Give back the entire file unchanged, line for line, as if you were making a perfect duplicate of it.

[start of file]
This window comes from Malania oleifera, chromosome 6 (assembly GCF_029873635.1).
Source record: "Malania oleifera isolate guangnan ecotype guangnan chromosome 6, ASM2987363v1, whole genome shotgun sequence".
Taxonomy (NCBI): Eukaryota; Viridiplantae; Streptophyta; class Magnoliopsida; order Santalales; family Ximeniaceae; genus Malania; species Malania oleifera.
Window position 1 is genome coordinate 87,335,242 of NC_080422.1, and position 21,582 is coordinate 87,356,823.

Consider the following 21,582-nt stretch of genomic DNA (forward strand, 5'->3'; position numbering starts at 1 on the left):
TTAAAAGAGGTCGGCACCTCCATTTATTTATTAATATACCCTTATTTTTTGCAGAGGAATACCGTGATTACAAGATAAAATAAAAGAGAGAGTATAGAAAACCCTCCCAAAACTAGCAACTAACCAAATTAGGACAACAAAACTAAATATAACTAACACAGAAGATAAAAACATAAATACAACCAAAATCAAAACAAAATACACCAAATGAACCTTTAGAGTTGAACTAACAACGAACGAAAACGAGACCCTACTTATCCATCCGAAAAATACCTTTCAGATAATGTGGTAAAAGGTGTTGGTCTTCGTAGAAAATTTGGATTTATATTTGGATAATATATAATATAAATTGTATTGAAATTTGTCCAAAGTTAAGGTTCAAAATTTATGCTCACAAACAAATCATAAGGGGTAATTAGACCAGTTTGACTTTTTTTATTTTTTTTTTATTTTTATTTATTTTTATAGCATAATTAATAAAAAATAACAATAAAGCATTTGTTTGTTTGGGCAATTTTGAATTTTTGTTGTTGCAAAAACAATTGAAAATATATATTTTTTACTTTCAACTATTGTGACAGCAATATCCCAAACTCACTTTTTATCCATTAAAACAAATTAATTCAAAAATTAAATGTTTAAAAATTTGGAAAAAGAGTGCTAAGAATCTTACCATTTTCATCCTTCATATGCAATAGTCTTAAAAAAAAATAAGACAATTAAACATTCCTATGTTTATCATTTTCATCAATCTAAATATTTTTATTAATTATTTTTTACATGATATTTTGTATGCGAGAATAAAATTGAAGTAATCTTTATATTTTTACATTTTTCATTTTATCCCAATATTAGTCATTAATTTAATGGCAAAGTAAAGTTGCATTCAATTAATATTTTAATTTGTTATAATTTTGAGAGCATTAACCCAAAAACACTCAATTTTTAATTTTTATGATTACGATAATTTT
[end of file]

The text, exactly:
This window comes from Malania oleifera, chromosome 6 (assembly GCF_029873635.1).
Source record: "Malania oleifera isolate guangnan ecotype guangnan chromosome 6, ASM2987363v1, whole genome shotgun sequence".
Taxonomy (NCBI): Eukaryota; Viridiplantae; Streptophyta; class Magnoliopsida; order Santalales; family Ximeniaceae; genus Malania; species Malania oleifera.
Window position 1 is genome coordinate 87,335,242 of NC_080422.1, and position 21,582 is coordinate 87,356,823.

Consider the following 21,582-nt stretch of genomic DNA (forward strand, 5'->3'; position numbering starts at 1 on the left):
TTAAAAGAGGTCGGCACCTCCATTTATTTATTAATATACCCTTATTTTTTGCAGAGGAATACCGTGATTACAAGATAAAATAAAAGAGAGAGTATAGAAAACCCTCCCAAAACTAGCAACTAACCAAATTAGGACAACAAAACTAAATATAACTAACACAGAAGATAAAAACATAAATACAACCAAAATCAAAACAAAATACACCAAATGAACCTTTAGAGTTGAACTAACAACGAACGAAAACGAGACCCTACTTATCCATCCGAAAAATACCTTTCAGATAATGTGGTAAAAGGTGTTGGTCTTCGTAGAAAATTTGGATTTATATTTGGATAATATATAATATAAATTGTATTGAAATTTGTCCAAAGTTAAGGTTCAAAATTTATGCTCACAAACAAATCATAAGGGGTAATTAGACCAGTTTGACTTTTTTTATTTTTTTTTTATTTTTATTTATTTTTATAGCATAATTAATAAAAAATAACAATAAAGCATTTGTTTGTTTGGGCAATTTTGAATTTTTGTTGTTGCAAAAACAATTGAAAATATATATTTTTTACTTTCAACTATTGTGACAGCAATATCCCAAACTCACTTTTTATCCATTAAAACAAATTAATTCAAAAATTAAATGTTTAAAAATTTGGAAAAAGAGTGCTAAGAATCTTACCATTTTCATCCTTCATATGCAATAGTCTTAAAAAAAAATAAGACAATTAAACATTCCTATGTTTATCATTTTCATCAATCTAAATATTTTTATTAATTATTTTTTACATGATATTTTGTATGCGAGAATAAAATTGAAGTAATCTTTATATTTTTACATTTTTCATTTTATCCCAATATTAGTCATTAATTTAATGGCAAAGTAAAGTTGCATTCAATTAATATTTTAATTTGTTATAATTTTGAGAGCATTAACCCAAAAACACTCAATTTTTAATTTTTATGATTACGATAATTTT